Criminal Record Questions in the Era of “Ban the Box”

Mike Vuolo, Sarah Lageson, Christopher Uggen

Research output: Contribution to journalArticle

29 Scopus citations

Abstract

Research Summary: This study examines three central questions about criminal record inquiries on job applications, which is a rapidly developing area in criminology and public policy. We find the following: (1) Among the 78% of employers who ask about records, specific application questions vary greatly regarding the severity and timing of offenses. (2) Applications for restaurant positions are least likely to inquire about criminal histories, whereas racially diverse workplaces and establishments in the most and least advantaged neighborhoods are more likely to ask. (3) The race gap in employer callbacks is reduced when applicants have the chance to signal not having a record by answering “no,” which is consistent with theories of statistical discrimination. Policy Implications: We conclude with a call to develop standards and best practices regarding inquiries about juvenile offenses, low-level misdemeanor and traffic offenses, and the applicable time span. The need for such standards is made more apparent by the unevenness of criminal record questions across employees, establishments, and neighborhoods. We also suggest best practices for Ban the Box implementation to help combat potential statistical discrimination against African American men without records. Have you been convicted of a felony using your current name or any other name? If you do not answer this question, your application will not be considered. —Job application for laborer position at waste management company.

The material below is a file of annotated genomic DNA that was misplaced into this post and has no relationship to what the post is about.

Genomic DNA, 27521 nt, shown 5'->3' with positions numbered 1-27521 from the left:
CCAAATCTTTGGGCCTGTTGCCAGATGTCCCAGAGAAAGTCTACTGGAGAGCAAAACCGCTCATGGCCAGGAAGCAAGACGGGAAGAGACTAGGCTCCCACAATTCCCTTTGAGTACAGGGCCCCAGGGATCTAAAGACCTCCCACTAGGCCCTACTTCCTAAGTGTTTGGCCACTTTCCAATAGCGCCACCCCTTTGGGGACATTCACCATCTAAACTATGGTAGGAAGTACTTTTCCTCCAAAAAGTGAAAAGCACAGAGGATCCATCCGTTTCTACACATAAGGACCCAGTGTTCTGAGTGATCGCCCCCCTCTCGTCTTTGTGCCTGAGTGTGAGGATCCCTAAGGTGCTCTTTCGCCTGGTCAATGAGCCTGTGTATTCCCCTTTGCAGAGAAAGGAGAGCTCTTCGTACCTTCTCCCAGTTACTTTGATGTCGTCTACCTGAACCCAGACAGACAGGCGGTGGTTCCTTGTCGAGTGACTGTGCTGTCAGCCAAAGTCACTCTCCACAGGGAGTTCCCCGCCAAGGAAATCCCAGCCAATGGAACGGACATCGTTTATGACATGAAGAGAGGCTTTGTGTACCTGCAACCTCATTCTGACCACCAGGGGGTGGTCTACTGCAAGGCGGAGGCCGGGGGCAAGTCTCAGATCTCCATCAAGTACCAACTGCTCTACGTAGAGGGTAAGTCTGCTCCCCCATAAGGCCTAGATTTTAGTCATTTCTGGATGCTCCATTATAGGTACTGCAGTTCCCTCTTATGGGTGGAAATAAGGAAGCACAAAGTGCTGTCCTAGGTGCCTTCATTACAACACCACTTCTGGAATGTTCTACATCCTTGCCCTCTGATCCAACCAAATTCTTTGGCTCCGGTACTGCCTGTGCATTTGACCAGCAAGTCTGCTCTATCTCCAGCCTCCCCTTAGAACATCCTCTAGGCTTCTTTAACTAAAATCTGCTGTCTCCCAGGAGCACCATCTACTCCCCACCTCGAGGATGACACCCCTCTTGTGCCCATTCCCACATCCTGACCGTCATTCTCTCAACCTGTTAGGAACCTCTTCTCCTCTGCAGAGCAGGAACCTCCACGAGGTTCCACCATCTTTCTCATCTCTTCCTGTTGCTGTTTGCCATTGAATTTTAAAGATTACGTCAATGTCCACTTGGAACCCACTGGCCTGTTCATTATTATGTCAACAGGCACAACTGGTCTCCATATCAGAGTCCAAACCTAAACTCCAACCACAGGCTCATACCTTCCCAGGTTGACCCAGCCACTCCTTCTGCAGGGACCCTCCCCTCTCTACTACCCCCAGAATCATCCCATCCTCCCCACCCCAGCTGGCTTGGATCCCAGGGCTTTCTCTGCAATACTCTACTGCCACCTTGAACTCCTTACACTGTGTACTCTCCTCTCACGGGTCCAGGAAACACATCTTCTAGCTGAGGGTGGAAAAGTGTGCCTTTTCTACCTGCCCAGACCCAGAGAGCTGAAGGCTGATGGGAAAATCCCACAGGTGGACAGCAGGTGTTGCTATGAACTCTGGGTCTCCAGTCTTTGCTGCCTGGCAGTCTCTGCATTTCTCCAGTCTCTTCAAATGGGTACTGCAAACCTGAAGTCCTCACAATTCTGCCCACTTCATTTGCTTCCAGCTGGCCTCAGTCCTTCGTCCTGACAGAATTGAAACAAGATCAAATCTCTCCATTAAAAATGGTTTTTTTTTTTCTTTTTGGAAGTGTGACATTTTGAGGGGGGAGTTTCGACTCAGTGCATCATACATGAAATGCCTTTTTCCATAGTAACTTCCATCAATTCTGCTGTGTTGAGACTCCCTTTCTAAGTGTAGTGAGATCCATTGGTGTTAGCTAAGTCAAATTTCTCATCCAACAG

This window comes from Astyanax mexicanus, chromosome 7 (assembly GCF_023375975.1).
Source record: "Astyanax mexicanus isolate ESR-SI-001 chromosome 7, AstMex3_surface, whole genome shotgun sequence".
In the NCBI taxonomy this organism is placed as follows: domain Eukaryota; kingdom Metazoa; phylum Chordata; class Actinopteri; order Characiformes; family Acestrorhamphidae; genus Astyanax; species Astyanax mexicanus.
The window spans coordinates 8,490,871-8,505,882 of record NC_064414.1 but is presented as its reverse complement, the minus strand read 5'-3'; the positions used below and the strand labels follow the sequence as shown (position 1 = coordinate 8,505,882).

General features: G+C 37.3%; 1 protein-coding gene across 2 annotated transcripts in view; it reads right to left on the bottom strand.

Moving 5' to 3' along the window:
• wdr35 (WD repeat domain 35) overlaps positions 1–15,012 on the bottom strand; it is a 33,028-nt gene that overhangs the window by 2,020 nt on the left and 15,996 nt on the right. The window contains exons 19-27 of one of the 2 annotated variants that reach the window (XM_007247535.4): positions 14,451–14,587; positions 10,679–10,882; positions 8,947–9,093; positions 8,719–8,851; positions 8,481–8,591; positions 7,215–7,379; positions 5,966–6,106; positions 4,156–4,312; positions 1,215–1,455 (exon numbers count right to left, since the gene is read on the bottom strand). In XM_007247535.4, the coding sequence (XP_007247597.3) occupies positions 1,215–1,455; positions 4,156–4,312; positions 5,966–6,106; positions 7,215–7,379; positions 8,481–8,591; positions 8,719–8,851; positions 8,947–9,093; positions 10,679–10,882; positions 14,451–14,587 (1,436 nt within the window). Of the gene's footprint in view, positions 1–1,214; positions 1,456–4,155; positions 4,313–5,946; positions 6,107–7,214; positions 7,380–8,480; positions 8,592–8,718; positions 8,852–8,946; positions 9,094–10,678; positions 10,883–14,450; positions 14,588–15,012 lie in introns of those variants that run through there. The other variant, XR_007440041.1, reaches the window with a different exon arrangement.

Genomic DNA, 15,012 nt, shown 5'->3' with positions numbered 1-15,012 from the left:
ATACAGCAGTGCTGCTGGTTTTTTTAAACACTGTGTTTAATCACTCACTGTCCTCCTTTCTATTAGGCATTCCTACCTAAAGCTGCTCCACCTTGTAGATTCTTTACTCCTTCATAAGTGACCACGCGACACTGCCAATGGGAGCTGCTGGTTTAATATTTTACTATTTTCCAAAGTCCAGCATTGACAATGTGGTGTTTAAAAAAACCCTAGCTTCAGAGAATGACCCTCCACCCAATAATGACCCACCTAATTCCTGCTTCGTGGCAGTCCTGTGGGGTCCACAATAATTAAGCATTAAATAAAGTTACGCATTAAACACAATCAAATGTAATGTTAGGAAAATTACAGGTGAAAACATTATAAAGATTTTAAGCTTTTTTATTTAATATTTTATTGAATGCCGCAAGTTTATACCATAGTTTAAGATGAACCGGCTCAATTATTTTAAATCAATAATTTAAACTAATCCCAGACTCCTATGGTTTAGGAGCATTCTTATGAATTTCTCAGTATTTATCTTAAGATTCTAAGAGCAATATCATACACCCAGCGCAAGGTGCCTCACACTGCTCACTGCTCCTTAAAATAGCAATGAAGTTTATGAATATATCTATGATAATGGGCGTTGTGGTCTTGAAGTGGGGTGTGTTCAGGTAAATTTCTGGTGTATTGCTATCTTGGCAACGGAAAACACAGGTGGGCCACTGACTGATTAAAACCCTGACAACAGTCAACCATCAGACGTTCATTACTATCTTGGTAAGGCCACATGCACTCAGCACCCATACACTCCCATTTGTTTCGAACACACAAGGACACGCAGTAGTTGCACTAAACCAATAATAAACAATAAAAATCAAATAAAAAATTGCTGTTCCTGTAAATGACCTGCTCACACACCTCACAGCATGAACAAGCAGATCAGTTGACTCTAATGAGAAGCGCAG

Original languageEnglish (US)
Pages (from-to)139-165
Number of pages27
JournalCriminology and Public Policy
Volume16
Issue number1
DOIs
StatePublished - Feb 1 2017

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